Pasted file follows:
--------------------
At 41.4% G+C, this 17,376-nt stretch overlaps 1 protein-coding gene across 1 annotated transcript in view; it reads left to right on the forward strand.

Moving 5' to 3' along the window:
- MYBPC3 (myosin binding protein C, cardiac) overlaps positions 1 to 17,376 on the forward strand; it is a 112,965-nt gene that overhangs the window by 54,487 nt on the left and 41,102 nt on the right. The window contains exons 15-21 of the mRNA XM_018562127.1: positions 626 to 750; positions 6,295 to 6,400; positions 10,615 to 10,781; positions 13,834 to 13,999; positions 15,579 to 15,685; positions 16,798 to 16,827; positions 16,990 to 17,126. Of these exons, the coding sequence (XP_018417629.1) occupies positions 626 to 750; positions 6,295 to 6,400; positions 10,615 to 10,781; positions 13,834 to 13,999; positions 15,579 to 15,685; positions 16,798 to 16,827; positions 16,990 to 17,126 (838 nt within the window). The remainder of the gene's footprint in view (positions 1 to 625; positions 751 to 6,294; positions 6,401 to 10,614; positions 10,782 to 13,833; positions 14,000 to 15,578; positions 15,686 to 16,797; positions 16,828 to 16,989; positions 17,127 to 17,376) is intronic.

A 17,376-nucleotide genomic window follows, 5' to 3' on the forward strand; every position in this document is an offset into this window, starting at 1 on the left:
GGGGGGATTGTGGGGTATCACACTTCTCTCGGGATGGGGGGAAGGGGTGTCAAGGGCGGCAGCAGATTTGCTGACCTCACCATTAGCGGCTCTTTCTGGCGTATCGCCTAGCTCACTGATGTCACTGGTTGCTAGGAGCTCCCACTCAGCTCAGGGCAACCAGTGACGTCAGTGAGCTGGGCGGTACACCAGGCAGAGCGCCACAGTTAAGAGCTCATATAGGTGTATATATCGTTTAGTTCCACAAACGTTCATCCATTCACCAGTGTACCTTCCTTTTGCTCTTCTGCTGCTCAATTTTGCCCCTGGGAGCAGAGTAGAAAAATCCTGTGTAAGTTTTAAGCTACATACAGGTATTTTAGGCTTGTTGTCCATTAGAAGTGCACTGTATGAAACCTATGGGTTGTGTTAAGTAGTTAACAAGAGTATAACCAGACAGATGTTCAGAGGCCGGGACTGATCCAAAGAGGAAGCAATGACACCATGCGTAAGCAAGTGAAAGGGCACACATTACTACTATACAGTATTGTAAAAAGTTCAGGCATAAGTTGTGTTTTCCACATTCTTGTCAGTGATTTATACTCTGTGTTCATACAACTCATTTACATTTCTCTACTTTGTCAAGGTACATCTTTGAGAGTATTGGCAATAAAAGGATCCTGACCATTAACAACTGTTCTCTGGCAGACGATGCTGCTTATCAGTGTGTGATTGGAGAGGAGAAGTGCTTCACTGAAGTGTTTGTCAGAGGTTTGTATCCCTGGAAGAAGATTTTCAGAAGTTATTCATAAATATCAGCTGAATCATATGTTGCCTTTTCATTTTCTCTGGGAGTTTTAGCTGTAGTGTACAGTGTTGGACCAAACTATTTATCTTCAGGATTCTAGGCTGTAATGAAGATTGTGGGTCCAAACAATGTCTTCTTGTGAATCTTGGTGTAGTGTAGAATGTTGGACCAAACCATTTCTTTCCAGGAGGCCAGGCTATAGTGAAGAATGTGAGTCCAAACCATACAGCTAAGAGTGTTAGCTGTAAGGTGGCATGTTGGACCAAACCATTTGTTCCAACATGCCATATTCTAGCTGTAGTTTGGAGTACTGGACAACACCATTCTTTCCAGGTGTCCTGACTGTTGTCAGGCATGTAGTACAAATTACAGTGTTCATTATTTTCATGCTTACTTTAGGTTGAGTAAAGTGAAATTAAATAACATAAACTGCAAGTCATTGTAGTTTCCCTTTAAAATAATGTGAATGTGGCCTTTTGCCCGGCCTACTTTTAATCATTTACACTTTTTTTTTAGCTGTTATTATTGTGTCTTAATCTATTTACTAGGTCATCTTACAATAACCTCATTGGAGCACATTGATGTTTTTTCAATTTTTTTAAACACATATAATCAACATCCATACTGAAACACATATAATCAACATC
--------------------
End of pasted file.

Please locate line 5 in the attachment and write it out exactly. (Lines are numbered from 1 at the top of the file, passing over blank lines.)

GGGGGGATTGTGGGGTATCACACTTCTCTCGGGATGGGGGGAAGGGGTGTCAAGGGCGGCAGCAGATTTGCTGACCTCACCATTAGCGGCTCTTTCTGGCGTATCGCCTAGCTCACTGATGTCACTGGTTGCTAGGAGCTCCCACTCAGCTCAGGGCAACCAGTGACGTCAGTGAGCTGGGCGGTACACCAGGCAGAGCGCCACAGTTAAGAGCTCATATAGGTGTATATATCGTTTAGTTCCACAAACGTTCATCCATTCACCAGTGTACCTTCCTTTTGCTCTTCTGCTGCTCAATTTTGCCCCTGGGAGCAGAGTAGAAAAATCCTGTGTAAGTTTTAAGCTACATACAGGTATTTTAGGCTTGTTGTCCATTAGAAGTGCACTGTATGAAACCTATGGGTTGTGTTAAGTAGTTAACAAGAGTATAACCAGACAGATGTTCAGAGGCCGGGACTGATCCAAAGAGGAAGCAATGACACCATGCGTAAGCAAGTGAAAGGGCACACATTACTACTATACAGTATTGTAAAAAGTTCAGGCATAAGTTGTGTTTTCCACATTCTTGTCAGTGATTTATACTCTGTGTTCATACAACTCATTTACATTTCTCTACTTTGTCAAGGTACATCTTTGAGAGTATTGGCAATAAAAGGATCCTGACCATTAACAACTGTTCTCTGGCAGACGATGCTGCTTATCAGTGTGTGATTGGAGAGGAGAAGTGCTTCACTGAAGTGTTTGTCAGAGGTTTGTATCCCTGGAAGAAGATTTTCAGAAGTTATTCATAAATATCAGCTGAATCATATGTTGCCTTTTCATTTTCTCTGGGAGTTTTAGCTGTAGTGTACAGTGTTGGACCAAACTATTTATCTTCAGGATTCTAGGCTGTAATGAAGATTGTGGGTCCAAACAATGTCTTCTTGTGAATCTTGGTGTAGTGTAGAATGTTGGACCAAACCATTTCTTTCCAGGAGGCCAGGCTATAGTGAAGAATGTGAGTCCAAACCATACAGCTAAGAGTGTTAGCTGTAAGGTGGCATGTTGGACCAAACCATTTGTTCCAACATGCCATATTCTAGCTGTAGTTTGGAGTACTGGACAACACCATTCTTTCCAGGTGTCCTGACTGTTGTCAGGCATGTAGTACAAATTACAGTGTTCATTATTTTCATGCTTACTTTAGGTTGAGTAAAGTGAAATTAAATAACATAAACTGCAAGTCATTGTAGTTTCCCTTTAAAATAATGTGAATGTGGCCTTTTGCCCGGCCTACTTTTAATCATTTACACTTTTTTTTTAGCTGTTATTATTGTGTCTTAATCTATTTACTAGGTCATCTTACAATAACCTCATTGGAGCACATTGATGTTTTTTCAATTTTTTTAAACACATATAATCAACATCCATACTGAAACACATATAATCAACATC